count the absence of nmber in range of cells

Microsoft Microsoft office excel 2007 ac...
January 21, 2010 at 07:34:36
Specs: Windows XP
I have a range of cells where I need to count the
number of times that a number is not present. I
need to do the same for text.

See More: count the absence of nmber in range of cells

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#1
January 21, 2010 at 07:46:38
First, it comes across much friendlier if you actually ask for help instead of just telling us what you need.

Second, the answer to your question is 1.

If a value is not present, it can only be not present once.

How could something not be there multiple times?


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#2
January 21, 2010 at 07:56:01
I apologize for the lack of decorum. I appreciate your trying to
help me.

To answer the question in your reply, It could be absent a
number of times in a range of cells. A range of A132:A750
may have a number of times [or cells] where an entry might
not be present. This is because the cell entries are manually
entered, and may not fit a series of criteria that are easily
counted using the count function. Entries that are typos or not
spelled correctly would b captured by this also. Does that
help? Many Thanks!


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#3
January 21, 2010 at 08:15:03
I still need some clarification.

re: "where an entry might not be present"

Are you referring to blank cells within the range or a specific value that can't be found?

re: Entries that are typos or not spelled correctly would be captured by this also.

What are you comparing the entries to in order to determine if they are typos or not?

Please give us an example of your data, including what you might expect as a count of "entries that are not present" and "entries that are typos" based on that example.

Perhaps that would clarify the question for us.


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Related Solutions

#4
January 21, 2010 at 08:25:45
Thanks for your continued help!

re: "where an entry might not be present"
It would be a specific value that can't be found

re: Entries that are typos or not spelled correctly would be captured
by this also.
I'm not really looking for typos, but for entries that are not standard.
The standard entries are made from a menu [list], but sometimes
the person entering the info determines that the required entry info
doesn't match one of the list items, so we end up with a non-
standard entry that doesn't match one of the criteria we use in a
COUNTIF. I was hoping that there was some character we could
use to catch those non-standard entries in that statement. Am I all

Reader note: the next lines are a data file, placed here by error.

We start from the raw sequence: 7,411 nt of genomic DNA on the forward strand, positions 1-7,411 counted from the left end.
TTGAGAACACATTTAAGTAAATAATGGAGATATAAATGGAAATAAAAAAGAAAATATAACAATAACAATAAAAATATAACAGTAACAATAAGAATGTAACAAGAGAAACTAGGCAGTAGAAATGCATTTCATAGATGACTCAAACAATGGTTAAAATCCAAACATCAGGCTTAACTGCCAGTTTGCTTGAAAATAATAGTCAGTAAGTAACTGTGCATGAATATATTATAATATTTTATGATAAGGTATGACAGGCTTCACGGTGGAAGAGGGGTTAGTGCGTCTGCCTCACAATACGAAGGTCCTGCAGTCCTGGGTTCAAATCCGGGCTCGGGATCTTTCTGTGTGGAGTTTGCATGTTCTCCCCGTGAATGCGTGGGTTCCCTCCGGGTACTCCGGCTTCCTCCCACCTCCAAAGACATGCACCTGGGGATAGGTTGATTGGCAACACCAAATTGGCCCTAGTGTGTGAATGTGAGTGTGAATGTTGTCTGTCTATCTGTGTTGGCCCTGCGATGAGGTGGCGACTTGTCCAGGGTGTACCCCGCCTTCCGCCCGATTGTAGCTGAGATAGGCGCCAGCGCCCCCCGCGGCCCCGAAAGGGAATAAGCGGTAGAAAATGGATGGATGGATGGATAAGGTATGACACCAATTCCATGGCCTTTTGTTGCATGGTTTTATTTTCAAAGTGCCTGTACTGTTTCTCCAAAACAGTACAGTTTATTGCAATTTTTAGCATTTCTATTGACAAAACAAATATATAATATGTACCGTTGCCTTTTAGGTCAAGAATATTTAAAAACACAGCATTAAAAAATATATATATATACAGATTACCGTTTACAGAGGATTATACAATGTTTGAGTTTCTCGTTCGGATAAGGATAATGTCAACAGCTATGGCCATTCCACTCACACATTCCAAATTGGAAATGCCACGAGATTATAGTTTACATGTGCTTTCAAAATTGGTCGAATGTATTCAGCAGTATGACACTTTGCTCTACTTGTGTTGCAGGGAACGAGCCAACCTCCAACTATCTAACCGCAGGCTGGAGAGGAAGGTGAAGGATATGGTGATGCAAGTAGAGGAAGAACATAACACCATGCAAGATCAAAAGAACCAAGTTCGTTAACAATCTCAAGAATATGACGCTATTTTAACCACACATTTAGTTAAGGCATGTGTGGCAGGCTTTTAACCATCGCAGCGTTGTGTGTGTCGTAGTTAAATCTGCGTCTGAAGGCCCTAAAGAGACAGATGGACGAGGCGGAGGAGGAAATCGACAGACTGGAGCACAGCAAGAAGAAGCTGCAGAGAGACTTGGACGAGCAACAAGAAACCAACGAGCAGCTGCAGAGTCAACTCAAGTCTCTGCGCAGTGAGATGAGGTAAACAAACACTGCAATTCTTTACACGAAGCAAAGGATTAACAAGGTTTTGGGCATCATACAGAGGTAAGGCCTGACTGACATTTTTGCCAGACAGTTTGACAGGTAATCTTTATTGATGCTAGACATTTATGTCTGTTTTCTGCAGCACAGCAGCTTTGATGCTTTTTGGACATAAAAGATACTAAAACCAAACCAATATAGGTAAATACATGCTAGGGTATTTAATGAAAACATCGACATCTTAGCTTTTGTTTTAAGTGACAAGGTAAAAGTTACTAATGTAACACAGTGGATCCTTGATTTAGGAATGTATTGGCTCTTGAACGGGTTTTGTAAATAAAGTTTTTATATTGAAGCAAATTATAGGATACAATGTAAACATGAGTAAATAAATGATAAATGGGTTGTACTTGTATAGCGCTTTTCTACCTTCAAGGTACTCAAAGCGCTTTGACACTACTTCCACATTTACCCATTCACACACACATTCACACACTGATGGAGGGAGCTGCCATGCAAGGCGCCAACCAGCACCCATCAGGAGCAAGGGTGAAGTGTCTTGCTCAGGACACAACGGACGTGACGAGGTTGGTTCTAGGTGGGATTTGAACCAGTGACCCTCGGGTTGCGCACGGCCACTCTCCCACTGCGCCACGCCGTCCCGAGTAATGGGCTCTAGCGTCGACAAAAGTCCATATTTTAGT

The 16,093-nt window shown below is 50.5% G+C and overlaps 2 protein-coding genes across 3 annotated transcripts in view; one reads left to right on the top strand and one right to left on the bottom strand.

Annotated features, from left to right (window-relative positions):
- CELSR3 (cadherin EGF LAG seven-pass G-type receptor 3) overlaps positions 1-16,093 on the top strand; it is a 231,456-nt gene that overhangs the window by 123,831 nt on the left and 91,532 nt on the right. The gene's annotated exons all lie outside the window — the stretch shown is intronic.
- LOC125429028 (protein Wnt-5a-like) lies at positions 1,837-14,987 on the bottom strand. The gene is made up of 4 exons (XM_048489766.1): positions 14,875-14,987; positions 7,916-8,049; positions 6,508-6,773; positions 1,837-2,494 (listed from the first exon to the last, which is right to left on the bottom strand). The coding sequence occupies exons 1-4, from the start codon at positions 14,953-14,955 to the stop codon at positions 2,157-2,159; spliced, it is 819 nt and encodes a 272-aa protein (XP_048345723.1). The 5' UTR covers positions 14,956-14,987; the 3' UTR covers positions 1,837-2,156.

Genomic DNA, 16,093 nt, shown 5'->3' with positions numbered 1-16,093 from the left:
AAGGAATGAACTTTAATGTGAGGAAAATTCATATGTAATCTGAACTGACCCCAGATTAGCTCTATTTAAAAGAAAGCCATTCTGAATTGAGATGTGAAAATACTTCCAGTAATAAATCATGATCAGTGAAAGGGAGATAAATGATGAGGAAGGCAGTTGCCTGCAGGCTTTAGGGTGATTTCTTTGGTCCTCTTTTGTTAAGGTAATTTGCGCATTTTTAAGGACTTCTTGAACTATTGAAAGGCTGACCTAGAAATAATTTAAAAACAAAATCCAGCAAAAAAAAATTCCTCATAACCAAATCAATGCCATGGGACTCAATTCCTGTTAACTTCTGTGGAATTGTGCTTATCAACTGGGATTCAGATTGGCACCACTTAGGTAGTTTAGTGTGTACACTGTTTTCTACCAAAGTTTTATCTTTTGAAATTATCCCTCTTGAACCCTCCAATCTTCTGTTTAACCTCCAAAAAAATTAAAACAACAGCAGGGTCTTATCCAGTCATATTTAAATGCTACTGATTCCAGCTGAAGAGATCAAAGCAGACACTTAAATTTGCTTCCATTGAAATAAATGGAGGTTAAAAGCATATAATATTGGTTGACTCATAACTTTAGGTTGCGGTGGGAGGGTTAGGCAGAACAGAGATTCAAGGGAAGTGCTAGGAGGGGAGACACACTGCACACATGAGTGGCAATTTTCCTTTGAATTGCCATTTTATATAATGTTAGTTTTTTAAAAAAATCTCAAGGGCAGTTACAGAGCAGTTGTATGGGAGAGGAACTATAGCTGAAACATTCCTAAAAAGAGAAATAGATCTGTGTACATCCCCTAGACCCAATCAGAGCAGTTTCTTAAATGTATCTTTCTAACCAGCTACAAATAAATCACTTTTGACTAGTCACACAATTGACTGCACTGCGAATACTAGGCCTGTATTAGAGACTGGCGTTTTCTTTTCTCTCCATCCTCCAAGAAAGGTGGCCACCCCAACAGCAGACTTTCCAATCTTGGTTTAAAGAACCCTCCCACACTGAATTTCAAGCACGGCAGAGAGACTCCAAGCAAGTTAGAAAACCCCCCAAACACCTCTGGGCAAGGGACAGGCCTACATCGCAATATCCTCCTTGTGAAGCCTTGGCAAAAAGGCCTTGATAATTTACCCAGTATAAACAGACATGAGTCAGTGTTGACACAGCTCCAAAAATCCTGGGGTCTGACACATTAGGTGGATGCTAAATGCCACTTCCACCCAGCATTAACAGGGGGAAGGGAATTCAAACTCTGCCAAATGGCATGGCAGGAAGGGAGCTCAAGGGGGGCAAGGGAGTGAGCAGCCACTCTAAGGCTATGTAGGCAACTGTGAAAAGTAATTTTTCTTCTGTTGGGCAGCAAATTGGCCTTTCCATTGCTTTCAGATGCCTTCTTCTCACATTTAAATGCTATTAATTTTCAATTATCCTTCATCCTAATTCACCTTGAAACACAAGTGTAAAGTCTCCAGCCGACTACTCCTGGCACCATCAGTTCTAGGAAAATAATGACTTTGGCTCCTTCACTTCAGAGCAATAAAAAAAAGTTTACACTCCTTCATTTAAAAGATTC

wet in thinking that?


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#5
January 21, 2010 at 08:49:06
Can you use Data Validation to ensure that no non-standard entry can be made or do you need to allow for non-standard entries?

If you do, are you asking for a count of items in your range that are not on the list of standard entries?

re: It would be a specific value that can't be found

Again, I'm confused by this statement.

Let's say the specific value in question is "47". Your range consists of 619 cells. Are looking for a count of how many of those cells do not contain 47, which could be anywhere from 0 if every cell contained 47 to 619 if no cells contained 47?

Once again, I think some sample data showing us the type of results you are looking for might be useful.


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#6
January 21, 2010 at 10:20:58
I apologize. I didn't communicate very well. My use of the word
specific has caused the confusion.

I do need to allow for non-standard entries, and I am asking for a
count of items in the range that are not on the list of standard
entries. So if the list is Std Notebook, Std Desktop, Std
Workstation, and someone enters "Lenovo Netbook" or "Dell
Inspiron", I need to be able to count those entries as non-
standard

Thank you!


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#7
January 21, 2010 at 10:57:04
OK, maybe this will get you what you need:

Assuming the Manual Entries are made in A1:A100 and your list of Standard Entries are in A132:A750, try this Array formula:

=SUM(1*NOT(IF(ISERROR(MATCH(A1:A100,A132:A750,0)),,1)))

After typing or pasting this formula in the formula bar, you have to enter it using Ctrl-Shift-Enter to add the array brackets { } around it. You can't just type the { } to create an array formula.

Every time you edit the formula, or click in the formula bar, you have to use Ctrl-Shift-Enter again.


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#8
January 21, 2010 at 11:01:18
Many thanks for help with the syntax and logic!

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#9
January 21, 2010 at 11:04:40
Does it work?

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#10
January 21, 2010 at 11:06:42
Yep, it sure does!

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